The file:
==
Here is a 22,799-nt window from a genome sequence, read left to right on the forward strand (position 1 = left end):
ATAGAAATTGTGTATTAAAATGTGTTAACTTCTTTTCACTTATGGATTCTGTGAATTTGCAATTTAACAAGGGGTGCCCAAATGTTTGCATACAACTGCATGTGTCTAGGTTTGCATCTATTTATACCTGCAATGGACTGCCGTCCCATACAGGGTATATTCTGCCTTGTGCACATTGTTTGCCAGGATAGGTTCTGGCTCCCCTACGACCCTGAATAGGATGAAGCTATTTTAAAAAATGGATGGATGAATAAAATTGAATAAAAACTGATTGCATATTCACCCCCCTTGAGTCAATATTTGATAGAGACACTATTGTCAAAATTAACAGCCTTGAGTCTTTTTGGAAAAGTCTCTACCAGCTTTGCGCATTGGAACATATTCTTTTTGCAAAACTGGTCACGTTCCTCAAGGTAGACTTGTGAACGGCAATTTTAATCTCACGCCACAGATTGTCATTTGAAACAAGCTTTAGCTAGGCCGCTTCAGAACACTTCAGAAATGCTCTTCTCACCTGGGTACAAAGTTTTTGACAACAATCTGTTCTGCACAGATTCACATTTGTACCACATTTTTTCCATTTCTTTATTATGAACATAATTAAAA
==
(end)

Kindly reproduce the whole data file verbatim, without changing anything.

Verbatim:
Here is a 22,799-nt window from a genome sequence, read left to right on the forward strand (position 1 = left end):
ATAGAAATTGTGTATTAAAATGTGTTAACTTCTTTTCACTTATGGATTCTGTGAATTTGCAATTTAACAAGGGGTGCCCAAATGTTTGCATACAACTGCATGTGTCTAGGTTTGCATCTATTTATACCTGCAATGGACTGCCGTCCCATACAGGGTATATTCTGCCTTGTGCACATTGTTTGCCAGGATAGGTTCTGGCTCCCCTACGACCCTGAATAGGATGAAGCTATTTTAAAAAATGGATGGATGAATAAAATTGAATAAAAACTGATTGCATATTCACCCCCCTTGAGTCAATATTTGATAGAGACACTATTGTCAAAATTAACAGCCTTGAGTCTTTTTGGAAAAGTCTCTACCAGCTTTGCGCATTGGAACATATTCTTTTTGCAAAACTGGTCACGTTCCTCAAGGTAGACTTGTGAACGGCAATTTTAATCTCACGCCACAGATTGTCATTTGAAACAAGCTTTAGCTAGGCCGCTTCAGAACACTTCAGAAATGCTCTTCTCACCTGGGTACAAAGTTTTTGACAACAATCTGTTCTGCACAGATTCACATTTGTACCACATTTTTTCCATTTCTTTATTATGAACATAATTAAAA